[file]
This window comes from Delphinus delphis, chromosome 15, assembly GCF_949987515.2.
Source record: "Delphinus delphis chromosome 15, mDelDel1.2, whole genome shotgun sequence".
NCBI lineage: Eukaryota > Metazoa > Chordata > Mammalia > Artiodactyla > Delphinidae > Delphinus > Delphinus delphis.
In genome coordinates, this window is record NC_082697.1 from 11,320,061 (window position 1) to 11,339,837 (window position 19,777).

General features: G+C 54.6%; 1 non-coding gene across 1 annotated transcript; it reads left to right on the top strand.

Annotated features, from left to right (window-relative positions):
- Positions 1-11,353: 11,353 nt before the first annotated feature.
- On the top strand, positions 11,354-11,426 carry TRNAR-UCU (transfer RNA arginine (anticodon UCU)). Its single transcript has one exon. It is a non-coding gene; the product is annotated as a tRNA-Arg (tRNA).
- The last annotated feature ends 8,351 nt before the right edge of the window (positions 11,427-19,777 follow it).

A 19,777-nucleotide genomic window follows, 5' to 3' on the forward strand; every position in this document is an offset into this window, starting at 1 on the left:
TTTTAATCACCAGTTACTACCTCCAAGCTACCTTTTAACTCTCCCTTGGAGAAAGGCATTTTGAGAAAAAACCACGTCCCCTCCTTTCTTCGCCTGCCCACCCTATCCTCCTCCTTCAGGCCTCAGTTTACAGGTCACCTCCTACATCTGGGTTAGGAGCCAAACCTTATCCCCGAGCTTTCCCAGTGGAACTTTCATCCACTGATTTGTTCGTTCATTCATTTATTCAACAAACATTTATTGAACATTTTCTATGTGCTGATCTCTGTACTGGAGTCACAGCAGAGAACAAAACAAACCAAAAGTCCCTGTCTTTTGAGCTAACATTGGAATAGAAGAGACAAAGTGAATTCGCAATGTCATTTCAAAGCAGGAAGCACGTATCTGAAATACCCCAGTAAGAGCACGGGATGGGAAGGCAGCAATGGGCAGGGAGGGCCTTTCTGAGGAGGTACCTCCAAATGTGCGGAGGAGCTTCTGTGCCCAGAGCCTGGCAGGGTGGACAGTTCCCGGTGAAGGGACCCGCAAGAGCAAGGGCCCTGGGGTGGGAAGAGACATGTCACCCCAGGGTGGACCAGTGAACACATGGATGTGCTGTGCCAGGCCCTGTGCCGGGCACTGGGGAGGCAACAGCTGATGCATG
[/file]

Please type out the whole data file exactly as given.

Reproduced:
This window comes from Delphinus delphis, chromosome 15, assembly GCF_949987515.2.
Source record: "Delphinus delphis chromosome 15, mDelDel1.2, whole genome shotgun sequence".
NCBI lineage: Eukaryota > Metazoa > Chordata > Mammalia > Artiodactyla > Delphinidae > Delphinus > Delphinus delphis.
In genome coordinates, this window is record NC_082697.1 from 11,320,061 (window position 1) to 11,339,837 (window position 19,777).

General features: G+C 54.6%; 1 non-coding gene across 1 annotated transcript; it reads left to right on the top strand.

Annotated features, from left to right (window-relative positions):
- Positions 1-11,353: 11,353 nt before the first annotated feature.
- On the top strand, positions 11,354-11,426 carry TRNAR-UCU (transfer RNA arginine (anticodon UCU)). Its single transcript has one exon. It is a non-coding gene; the product is annotated as a tRNA-Arg (tRNA).
- The last annotated feature ends 8,351 nt before the right edge of the window (positions 11,427-19,777 follow it).

A 19,777-nucleotide genomic window follows, 5' to 3' on the forward strand; every position in this document is an offset into this window, starting at 1 on the left:
TTTTAATCACCAGTTACTACCTCCAAGCTACCTTTTAACTCTCCCTTGGAGAAAGGCATTTTGAGAAAAAACCACGTCCCCTCCTTTCTTCGCCTGCCCACCCTATCCTCCTCCTTCAGGCCTCAGTTTACAGGTCACCTCCTACATCTGGGTTAGGAGCCAAACCTTATCCCCGAGCTTTCCCAGTGGAACTTTCATCCACTGATTTGTTCGTTCATTCATTTATTCAACAAACATTTATTGAACATTTTCTATGTGCTGATCTCTGTACTGGAGTCACAGCAGAGAACAAAACAAACCAAAAGTCCCTGTCTTTTGAGCTAACATTGGAATAGAAGAGACAAAGTGAATTCGCAATGTCATTTCAAAGCAGGAAGCACGTATCTGAAATACCCCAGTAAGAGCACGGGATGGGAAGGCAGCAATGGGCAGGGAGGGCCTTTCTGAGGAGGTACCTCCAAATGTGCGGAGGAGCTTCTGTGCCCAGAGCCTGGCAGGGTGGACAGTTCCCGGTGAAGGGACCCGCAAGAGCAAGGGCCCTGGGGTGGGAAGAGACATGTCACCCCAGGGTGGACCAGTGAACACATGGATGTGCTGTGCCAGGCCCTGTGCCGGGCACTGGGGAGGCAACAGCTGATGCATG